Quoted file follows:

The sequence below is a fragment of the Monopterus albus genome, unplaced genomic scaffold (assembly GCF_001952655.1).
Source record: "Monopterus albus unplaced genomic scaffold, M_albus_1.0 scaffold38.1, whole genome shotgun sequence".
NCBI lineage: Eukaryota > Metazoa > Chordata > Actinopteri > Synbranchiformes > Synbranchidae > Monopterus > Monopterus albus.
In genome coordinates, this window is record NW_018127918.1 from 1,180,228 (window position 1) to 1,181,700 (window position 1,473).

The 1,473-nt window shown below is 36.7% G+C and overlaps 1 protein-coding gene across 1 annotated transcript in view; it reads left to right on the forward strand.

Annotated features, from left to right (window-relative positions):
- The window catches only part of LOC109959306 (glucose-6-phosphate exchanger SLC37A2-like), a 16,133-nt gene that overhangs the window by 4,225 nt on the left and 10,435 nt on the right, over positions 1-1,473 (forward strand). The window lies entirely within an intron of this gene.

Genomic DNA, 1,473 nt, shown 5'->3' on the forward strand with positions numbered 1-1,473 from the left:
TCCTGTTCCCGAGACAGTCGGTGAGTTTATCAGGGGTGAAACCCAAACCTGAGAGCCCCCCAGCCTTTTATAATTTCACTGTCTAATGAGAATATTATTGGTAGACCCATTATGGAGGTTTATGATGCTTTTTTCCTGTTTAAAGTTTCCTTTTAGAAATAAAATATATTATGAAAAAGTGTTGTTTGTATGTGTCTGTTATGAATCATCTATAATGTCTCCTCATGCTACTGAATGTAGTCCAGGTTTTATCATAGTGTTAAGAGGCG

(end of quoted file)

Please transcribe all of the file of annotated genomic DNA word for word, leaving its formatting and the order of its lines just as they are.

The sequence below is a fragment of the Monopterus albus genome, unplaced genomic scaffold (assembly GCF_001952655.1).
Source record: "Monopterus albus unplaced genomic scaffold, M_albus_1.0 scaffold38.1, whole genome shotgun sequence".
NCBI lineage: Eukaryota > Metazoa > Chordata > Actinopteri > Synbranchiformes > Synbranchidae > Monopterus > Monopterus albus.
In genome coordinates, this window is record NW_018127918.1 from 1,180,228 (window position 1) to 1,181,700 (window position 1,473).

The 1,473-nt window shown below is 36.7% G+C and overlaps 1 protein-coding gene across 1 annotated transcript in view; it reads left to right on the forward strand.

Annotated features, from left to right (window-relative positions):
- The window catches only part of LOC109959306 (glucose-6-phosphate exchanger SLC37A2-like), a 16,133-nt gene that overhangs the window by 4,225 nt on the left and 10,435 nt on the right, over positions 1-1,473 (forward strand). The window lies entirely within an intron of this gene.

Genomic DNA, 1,473 nt, shown 5'->3' on the forward strand with positions numbered 1-1,473 from the left:
TCCTGTTCCCGAGACAGTCGGTGAGTTTATCAGGGGTGAAACCCAAACCTGAGAGCCCCCCAGCCTTTTATAATTTCACTGTCTAATGAGAATATTATTGGTAGACCCATTATGGAGGTTTATGATGCTTTTTTCCTGTTTAAAGTTTCCTTTTAGAAATAAAATATATTATGAAAAAGTGTTGTTTGTATGTGTCTGTTATGAATCATCTATAATGTCTCCTCATGCTACTGAATGTAGTCCAGGTTTTATCATAGTGTTAAGAGGCG